Subscribe to our free, weekly email newsletter!


FTR Shippers’ Condition Index drops one point from January to February

By Jeff Berman, Group News Editor
April 23, 2012

Data in the most recent edition of the Shippers Condition Index (SCI) from freight transportation forecasting firm FTR Associates showed that the SCI decline one point in February to -5.6.

A reading above 0 suggests a favorable shipping environment, and FTR describes the SCI as an indicator that sums up all market influences that affect shippers, with a reading above zero being favorable and a reading below zero being unfavorable. The SCI in January, December, and November was -4.8, -4.8, and 6.1. May 2011’s -11.4 was the worst SCI reading of this current economic cycle.

FTR officials said that the February SCI number reflects a still-strengthening economy, which is reducing the available amount of transportation capacity for shippers. They added that the SCI is likely to remain in this territory through 2012 and become more negative when truck driver Hours-of-Service regulations are scheduled to take effect in mid-2013.

In an interview with LM, FTR Senior Consultant Larry Gross said that a one point decline in the SCI is a steeper drop than in recent months, but it also is not unusual, given the factors impacting the SCI such as seasonality, due to a mild winter which has impacted buying patterns.

“In general, it is a function of the fact that even in what is normally a down month [February], freight has been relatively strong, which pushed the SCI down,” said Gross. “Things are likely to stay where they are for the balance of the year.”

Another factor to consider is the pricing leverage which carriers have had for more than two years, coupled with capacity idled until the economy shows more improvement.
FTR’s Gross said in a recent interview that even though the economy is again showing signs of recovering, shippers are being cautious because there is still a concern over whether the momentum occurring now will be sustained or not.

“Folks are hedging to the conservative side and from a freight perspective, I would say the absence of a big inventory re-build (which happened during the first half of both 2011 and 2012) is actually bullish, because it shows the levels we are now seeing are less vulnerable,” explained Gross.

And ongoing recent strength in the services sector, which was conspicuously absent in the recovery before, is now gaining momentum, too, which Gross said is a good sign as it represents up to 80 percent of economic activity.

About the Author

Jeff Berman headshot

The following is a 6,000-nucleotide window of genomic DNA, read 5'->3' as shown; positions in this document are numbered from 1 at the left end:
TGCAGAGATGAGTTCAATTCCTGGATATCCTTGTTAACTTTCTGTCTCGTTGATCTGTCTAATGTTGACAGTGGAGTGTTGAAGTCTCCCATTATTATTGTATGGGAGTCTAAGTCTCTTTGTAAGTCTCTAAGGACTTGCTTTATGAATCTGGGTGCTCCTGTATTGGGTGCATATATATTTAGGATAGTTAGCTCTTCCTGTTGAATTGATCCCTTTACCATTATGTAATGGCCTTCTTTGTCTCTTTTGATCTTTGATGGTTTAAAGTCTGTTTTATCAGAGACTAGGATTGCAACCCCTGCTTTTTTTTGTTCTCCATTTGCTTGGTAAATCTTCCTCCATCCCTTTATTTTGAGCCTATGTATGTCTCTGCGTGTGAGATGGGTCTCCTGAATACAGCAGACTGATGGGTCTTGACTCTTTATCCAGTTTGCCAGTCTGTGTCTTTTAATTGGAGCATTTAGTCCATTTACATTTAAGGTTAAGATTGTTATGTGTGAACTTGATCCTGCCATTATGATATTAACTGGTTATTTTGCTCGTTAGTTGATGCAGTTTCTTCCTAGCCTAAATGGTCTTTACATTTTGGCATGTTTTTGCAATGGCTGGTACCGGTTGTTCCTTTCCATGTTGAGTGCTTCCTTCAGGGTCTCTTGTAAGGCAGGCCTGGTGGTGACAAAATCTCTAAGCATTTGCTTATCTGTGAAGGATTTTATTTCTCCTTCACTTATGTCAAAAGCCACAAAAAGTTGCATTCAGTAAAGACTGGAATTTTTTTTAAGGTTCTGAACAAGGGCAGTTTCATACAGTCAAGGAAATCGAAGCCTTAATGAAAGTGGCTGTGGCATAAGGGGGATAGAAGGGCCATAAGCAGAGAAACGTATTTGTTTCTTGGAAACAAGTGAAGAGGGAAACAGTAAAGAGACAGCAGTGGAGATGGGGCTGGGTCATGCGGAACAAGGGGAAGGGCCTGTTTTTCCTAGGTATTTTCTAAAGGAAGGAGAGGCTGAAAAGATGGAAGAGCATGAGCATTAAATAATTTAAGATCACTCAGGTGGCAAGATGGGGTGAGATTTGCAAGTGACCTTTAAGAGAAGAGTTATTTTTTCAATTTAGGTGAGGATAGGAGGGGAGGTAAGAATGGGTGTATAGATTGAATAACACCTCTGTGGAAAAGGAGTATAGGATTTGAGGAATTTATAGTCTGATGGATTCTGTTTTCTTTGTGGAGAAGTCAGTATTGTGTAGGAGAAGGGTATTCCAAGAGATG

Jeff Berman
Group News Editor

Jeff Berman is Group News Editor for Logistics Management, Modern Materials Handling, and Supply Chain Management Review. Jeff works and lives in Cape Elizabeth, Maine, where he covers all aspects of the supply chain, logistics, freight transportation, and materials handling sectors on a daily basis. .(JavaScript must be enabled to view this email address).


Subscribe to Logistics Management magazine

Subscribe today. It's FREE!
Get timely insider information that you can use to better manage your
entire logistics operation.
Start your FREE subscription today!

Recent Entries

While the holiday season is known to bring good tidings and cheer to all, it may also come with another thing that is not so pleasant: higher rate freights. That was the thesis of a commentary written by Mark Montague, industry pricing analyst and chief market-watcher for DAT, a Portland, Ore.-based subsidiary of TransCore.

Earlier this week, FedEx said it is expanding its International First service for early deliveries with the addition of 31 new origin countries, which will bring the total number of origin markets for the service to 97.

Monday, December 22 is pegged as UPS's peak delivery day, as the company expects to deliver more than 34 million packages that day, adding that it expects to see six days in December top last year’s peak shipment day delivery record of 31 million packages.

The time has come again for less-than-truckload (LTL) general rate increases (GRI), with various carriers recently announced their respective rate hikes in recent days.

Key market metrics in the form of capacity and rates appear to be continuing to work against shippers, according to the most recent edition of the Shippers Condition Index (SCI) from freight transportation forecasting firm FTR.

Article Topics

News · FTR Associates · All topics

Comments

Post a comment
Commenting is not available in this channel entry.


© Copyright 2013 Peerless Media LLC, a division of EH Publishing, Inc • 111 Speen Street, Ste 200, Framingham, MA 01701 USA